It’s a mantra of sorts around here. Be it short fiction, job applications, or solutions to puzzles, rejection is something all writers must come to terms with very quickly if they are to be successful.

I have worked on many award winning games. I have worked on properties that are now worth billions of dollars. I have worked with some of the smartest creatives and savviest business people you’ll ever meet. And every single one of them has one important thing in common.

Someone, at some point, told them NO. And they decided to go ahead anyway.

Failure is always an option. There are times when something you’ve created is best printed on toilet tissue, in the spirit of like calls to like. Someone will likely tell you NO when it’s presented for publication.

I have been that person. I was right, and so were the authors who wrote their own versions of awesome.

So what is it about rejection that is so paralyzing? Even a word warrior like myself dies a little bit when the NO comes in, and my skin is about as thick as it comes. Sure, I’m a seething ball of hate underneath, but there’s a healthy level of emotional dermis between me and the rest of the world.


I’ve got no answers. It’s just hurt, and that’s not a choice we make, whether we understand it or not. Perhaps it’s a delayed reaction to schoolyard bullying, though I’m shamed to say I’ve been on both sides of that equation as well.

The death of a dream will always leave a mark, no matter how inured you are to the inevitability of failure. There are too many other writers. There are too many other good stories. You’ll never crack that market. They only want NAME writers. It’s just not my time.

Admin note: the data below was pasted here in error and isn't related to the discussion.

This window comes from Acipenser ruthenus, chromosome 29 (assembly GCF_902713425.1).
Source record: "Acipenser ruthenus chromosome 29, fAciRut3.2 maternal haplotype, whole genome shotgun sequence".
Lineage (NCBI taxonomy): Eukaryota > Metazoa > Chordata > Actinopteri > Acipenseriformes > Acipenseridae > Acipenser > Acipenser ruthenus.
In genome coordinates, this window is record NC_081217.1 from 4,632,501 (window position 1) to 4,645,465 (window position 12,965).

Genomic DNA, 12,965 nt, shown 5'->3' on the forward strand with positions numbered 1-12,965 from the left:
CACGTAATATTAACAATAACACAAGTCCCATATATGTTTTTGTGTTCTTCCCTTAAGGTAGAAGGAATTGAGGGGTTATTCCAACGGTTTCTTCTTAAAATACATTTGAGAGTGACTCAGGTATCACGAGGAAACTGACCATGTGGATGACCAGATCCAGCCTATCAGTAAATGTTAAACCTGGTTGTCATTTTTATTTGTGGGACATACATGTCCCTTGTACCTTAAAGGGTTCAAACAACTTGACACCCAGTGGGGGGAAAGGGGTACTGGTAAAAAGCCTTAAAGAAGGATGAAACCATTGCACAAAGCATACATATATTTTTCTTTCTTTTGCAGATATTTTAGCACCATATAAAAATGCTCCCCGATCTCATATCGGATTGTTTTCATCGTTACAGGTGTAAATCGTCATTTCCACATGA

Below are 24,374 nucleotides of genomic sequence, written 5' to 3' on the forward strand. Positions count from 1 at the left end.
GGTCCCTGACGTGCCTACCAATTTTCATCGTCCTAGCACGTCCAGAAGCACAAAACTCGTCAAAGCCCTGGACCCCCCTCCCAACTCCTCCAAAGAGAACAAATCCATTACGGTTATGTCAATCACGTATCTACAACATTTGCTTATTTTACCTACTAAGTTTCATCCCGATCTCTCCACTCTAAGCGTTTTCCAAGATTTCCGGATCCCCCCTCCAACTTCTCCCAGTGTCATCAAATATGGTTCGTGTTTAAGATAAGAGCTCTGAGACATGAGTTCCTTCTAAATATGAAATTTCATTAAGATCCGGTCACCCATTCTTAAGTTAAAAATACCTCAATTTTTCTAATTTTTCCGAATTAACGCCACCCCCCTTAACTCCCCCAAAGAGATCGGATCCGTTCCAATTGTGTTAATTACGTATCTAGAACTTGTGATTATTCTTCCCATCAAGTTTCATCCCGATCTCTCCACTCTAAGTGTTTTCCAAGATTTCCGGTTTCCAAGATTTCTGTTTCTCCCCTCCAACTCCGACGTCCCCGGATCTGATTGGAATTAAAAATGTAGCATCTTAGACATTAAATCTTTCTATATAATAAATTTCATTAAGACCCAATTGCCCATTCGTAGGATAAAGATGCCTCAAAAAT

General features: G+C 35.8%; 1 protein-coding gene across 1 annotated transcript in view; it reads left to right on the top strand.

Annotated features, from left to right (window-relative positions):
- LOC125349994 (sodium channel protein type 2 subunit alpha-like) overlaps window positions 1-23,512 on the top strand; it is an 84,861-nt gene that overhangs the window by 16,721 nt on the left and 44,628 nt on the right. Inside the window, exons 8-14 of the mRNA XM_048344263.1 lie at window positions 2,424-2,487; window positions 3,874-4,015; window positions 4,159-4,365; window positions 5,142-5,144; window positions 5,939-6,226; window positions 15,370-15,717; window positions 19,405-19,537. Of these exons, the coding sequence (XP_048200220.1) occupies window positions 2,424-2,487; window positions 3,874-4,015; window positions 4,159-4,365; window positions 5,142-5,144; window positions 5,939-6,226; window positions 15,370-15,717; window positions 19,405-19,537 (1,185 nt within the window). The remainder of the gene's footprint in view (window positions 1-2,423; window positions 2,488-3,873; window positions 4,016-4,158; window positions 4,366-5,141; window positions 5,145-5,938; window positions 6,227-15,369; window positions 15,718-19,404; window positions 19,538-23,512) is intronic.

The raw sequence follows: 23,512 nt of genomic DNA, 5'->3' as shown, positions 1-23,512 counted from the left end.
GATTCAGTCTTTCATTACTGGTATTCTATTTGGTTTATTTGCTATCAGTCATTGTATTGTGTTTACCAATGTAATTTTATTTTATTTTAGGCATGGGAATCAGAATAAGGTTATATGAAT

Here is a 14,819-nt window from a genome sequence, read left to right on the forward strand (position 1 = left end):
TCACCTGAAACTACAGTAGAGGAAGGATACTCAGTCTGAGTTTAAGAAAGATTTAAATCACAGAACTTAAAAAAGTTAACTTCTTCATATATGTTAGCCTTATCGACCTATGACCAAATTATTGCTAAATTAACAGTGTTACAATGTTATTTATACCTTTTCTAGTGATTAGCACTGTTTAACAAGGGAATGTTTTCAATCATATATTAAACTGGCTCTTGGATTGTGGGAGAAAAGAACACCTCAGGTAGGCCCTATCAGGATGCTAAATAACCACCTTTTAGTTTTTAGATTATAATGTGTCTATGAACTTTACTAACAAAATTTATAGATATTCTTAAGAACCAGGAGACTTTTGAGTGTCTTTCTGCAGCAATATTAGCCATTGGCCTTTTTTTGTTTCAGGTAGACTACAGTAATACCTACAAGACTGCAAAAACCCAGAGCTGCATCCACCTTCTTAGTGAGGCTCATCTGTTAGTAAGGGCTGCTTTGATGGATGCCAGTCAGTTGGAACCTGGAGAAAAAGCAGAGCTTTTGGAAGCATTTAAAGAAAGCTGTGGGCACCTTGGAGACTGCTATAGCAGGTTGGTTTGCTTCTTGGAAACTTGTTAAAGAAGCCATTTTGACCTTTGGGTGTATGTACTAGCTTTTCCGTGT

I have a very technical piece of advice for anyone who believes the above excuses.


It’s a waiting game, and one you can only win by playing. It’s got a lower return than a lottery ticket, is in fact the worst part-time job you can’t quit, and it will break your heart over and over again.

But here’s what happens when you believe in yourself, especially when nobody else does.

A couple years back, I decided to celebrate the wait, and turned it into a game. One for which I gladly share a creator’s credit, in that I stole pretty much all of it from my friend Mary Robinette Kowal. Instead of documenting her travel woes, we drink to the submission process. And by we, I mean I, though you’re all invited to play, if you think you can keep up.

There are three ways to play #storygoround : #submitted, #rejected , and #SOLD . The first two status should be followed by #haveadrink, in which I endeavor to do so. #SOLD is/will be paired with #takeadrink, in which you endeavor to celebrate my happy news.

In two years of solid play, I have quite a few sober freinds.

“But wait,” you might say. “Didn’t you sell a book? Haven’t you been doing annoying Marketing ™ for it?”

Why yes, yes I have . But I foolishly neglected to tag it with #SOLD, basking in the glory of an advance which I promptly used to pay my rent. Although I did take some very sage advice when the book hit the shelves.

But that’s the past, and current rejections aside, the process has been a good one. A dozen pieces have gone out many dozens of times, and several have been very warmly #rejected. Some just missed the final cut for the publications in question, so overall I’m feeling pretty good about the words. And as of yesterday, I even have three long-form pieces out with three different publishers, and a full bottle of scotch.

Bring it.


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